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Old 28-02-2010, 12:38 AM posted to
dogma_i dogma_i is offline
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Join Date: Jun 2009
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Default An old vendor returns

Does RFDT still have a following?

This post may read like a promo or shill. That is not my intention;
rather, I hope to make a good and non-self-promoting resource more
rapidly available to fellow tea-drinkers - at the risk of driving up
prices and depleting stocks of what I hope to acquire!

Many of us remember David Lee Hoffman from his days running Silk Road
Teas, or have seen him in the Les Blank documentary film. SRT changed
hands a few years back, with David exiting the business for a time. He
is now back, d/b/a The Phoenix Collection. Product choices, currently
available only by paper mailing or conversation, cover a manageable
selection of "normal" teas and many Pu-erhs (some older than most of
us), currently being inventoried for sale. He has a more businesslike
management now than in SRT days.

I just received a test order of 14 teas covering several of the usual
styles. What follows are brief notes, just to give an initial sense of
how the offerings shape up. Prices seem to be in line with quality, with
several favorable exceptions. Minimum order seems to be 1/4 lb. for
loose teas, and whole cakes or other natural units for others.

David's Green Private Reserve
"All In This Tea" focused mainly on greens, so I wanted to try whatever
he currently picks as his signature offering. It is apparently made from
a varietal called Mei Zan (or something like that). Leaves are about 1"
long, very clean and uniform. They appear to this untrained eye to have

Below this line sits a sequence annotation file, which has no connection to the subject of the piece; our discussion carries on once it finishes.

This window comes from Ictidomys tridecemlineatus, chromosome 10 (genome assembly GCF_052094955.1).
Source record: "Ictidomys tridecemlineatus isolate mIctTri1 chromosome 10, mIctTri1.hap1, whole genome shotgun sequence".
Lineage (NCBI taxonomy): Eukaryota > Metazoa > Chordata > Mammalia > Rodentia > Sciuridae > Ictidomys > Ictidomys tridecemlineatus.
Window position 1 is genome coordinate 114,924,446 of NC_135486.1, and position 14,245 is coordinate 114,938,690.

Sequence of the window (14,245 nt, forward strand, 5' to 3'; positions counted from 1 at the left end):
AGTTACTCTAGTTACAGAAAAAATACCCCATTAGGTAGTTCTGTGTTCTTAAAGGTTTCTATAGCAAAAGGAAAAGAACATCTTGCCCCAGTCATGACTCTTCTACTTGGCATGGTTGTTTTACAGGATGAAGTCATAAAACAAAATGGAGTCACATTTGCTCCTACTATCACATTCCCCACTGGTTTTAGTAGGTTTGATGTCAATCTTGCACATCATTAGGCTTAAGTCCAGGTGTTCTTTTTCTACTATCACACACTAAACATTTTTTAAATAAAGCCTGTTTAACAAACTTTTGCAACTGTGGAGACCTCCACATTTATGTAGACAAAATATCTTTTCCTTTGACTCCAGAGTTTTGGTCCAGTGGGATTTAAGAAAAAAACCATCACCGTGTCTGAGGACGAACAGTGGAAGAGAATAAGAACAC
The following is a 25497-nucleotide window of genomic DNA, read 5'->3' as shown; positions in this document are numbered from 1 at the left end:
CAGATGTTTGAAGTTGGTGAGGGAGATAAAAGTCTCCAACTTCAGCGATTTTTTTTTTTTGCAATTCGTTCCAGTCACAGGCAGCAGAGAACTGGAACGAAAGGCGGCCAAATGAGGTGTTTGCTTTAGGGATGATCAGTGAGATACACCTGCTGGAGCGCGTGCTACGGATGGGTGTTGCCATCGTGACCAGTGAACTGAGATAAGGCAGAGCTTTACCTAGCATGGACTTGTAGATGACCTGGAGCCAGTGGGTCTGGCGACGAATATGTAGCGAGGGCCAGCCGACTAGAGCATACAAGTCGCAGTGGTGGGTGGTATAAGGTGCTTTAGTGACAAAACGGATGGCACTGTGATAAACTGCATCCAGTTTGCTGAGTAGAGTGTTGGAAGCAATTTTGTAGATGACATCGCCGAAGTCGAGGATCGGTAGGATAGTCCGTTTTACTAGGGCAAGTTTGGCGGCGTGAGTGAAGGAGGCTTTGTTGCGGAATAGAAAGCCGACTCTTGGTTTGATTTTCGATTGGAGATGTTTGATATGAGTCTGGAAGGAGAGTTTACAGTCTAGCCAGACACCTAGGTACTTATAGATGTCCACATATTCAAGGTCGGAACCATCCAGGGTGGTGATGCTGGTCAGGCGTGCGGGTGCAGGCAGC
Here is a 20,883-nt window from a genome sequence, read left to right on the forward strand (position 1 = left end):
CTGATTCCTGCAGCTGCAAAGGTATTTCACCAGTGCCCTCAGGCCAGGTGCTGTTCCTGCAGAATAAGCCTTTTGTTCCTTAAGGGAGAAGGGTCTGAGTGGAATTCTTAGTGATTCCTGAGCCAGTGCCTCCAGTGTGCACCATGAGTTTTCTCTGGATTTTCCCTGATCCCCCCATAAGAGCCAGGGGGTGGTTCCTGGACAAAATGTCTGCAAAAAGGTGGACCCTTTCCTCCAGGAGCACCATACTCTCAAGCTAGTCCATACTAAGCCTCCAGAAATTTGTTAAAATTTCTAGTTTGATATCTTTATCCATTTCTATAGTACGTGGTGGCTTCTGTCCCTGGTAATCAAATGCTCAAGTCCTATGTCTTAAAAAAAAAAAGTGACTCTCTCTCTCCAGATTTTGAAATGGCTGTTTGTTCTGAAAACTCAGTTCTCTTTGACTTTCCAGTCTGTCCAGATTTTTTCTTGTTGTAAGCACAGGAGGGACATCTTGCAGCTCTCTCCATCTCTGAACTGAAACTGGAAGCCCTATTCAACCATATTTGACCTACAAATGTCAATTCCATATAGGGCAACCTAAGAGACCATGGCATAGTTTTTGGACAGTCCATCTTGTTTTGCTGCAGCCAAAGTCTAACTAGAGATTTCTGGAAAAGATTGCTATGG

been rolled and then flattened, perhaps by pan-firing. Color is a dull
green-gray. Flavor is more vegetal than brothy; I usually prefer the
latter, perhaps more Japanese style, but find this one quite appealing.
Wondering if the dull color might indicate processing that would render
the product more robust than senchas and the like, I have left a sample
open to air. It seems to be holding up pretty well. I'm always looking
for good greens that don't have to be rushed into the cup to avoid
staling, and this may be one such.

Lu An Guapian
This all-leaf style is one of my favorite Chinese greens, for the
buttery taste (like a malolactic chardonnay) and forgiving brewing
requirements. This lot was a good example of the style, and a good value
at $40/lb. I give away a lot of melon-seed to beginners as well as
swapping with more experienced friends, and enjoyed this one.

Golden Bi Luo
Wanted some nice Yunnan Gold, since those I've tried in the past two
years have been disappointing. (The hoarded remnant of a large lot of
2007 from Yunnan Sourcing is holding up OK; some of these seem to keep
well.) David's recommendation was this snail-rolled example, which is
very pretty and would make a good gift. It is a brighter and cleaner
taste than most tippy or all-bud dian hongs I've tried. For me, that's a
plus: most of them are cloyingly sweet/musky for my taste even when made
thin, suited only to the tiniest cups. This is more refreshing and
invigorating, like fino vs. oloroso sherry. Bit pricey, but reasonable
for the quality - and produced good liquor for many more steeps than I
would expect from a dian hong. (Showing how tastes vary, one gold-loving
friend strongly preferred the rather cheaper offering from Why it's good to try a lot of leaf...

Phoenix Bird Oolong, High Mountain
David was justifiably famous for these at SRT, and this example respects
the tradition. Only made it twice so far, so can't say much, but it
certainly ranks among the best of the 30-40 I've tried. It did well with
three characteristics I look for in dan cong-type oolongs: strong flavor
for at least 12-15 steeps, persistent taste in the mouth for hours
afterward, and minimal astringency in later steeps. Latter is a real
issue for me with most Phoenix oolongs; I wonder if this one might be
slightly more oxidized/fermented than usual? (Leaf color post-brewing
supports this hypothesis.) As is frequent but not universal with the
type, the unbroken, twisted leaves are delicious chewed up right out of
the bag.

Fisted oolongs not reviewed he a very reasonable everyday Tieguanyin,
and a competition grade of the same style. Somebody accidentally (?)
took these away with a bunch of other outgoing bags, and I need to get
some back for a careful tasting before commenting further.

Pu-erh Cha Wang, 1995 King of Tea
I never met one of these I didn't like, and rarely met one I could
afford. This one runs to form: $320/lb and stunningly good. With intense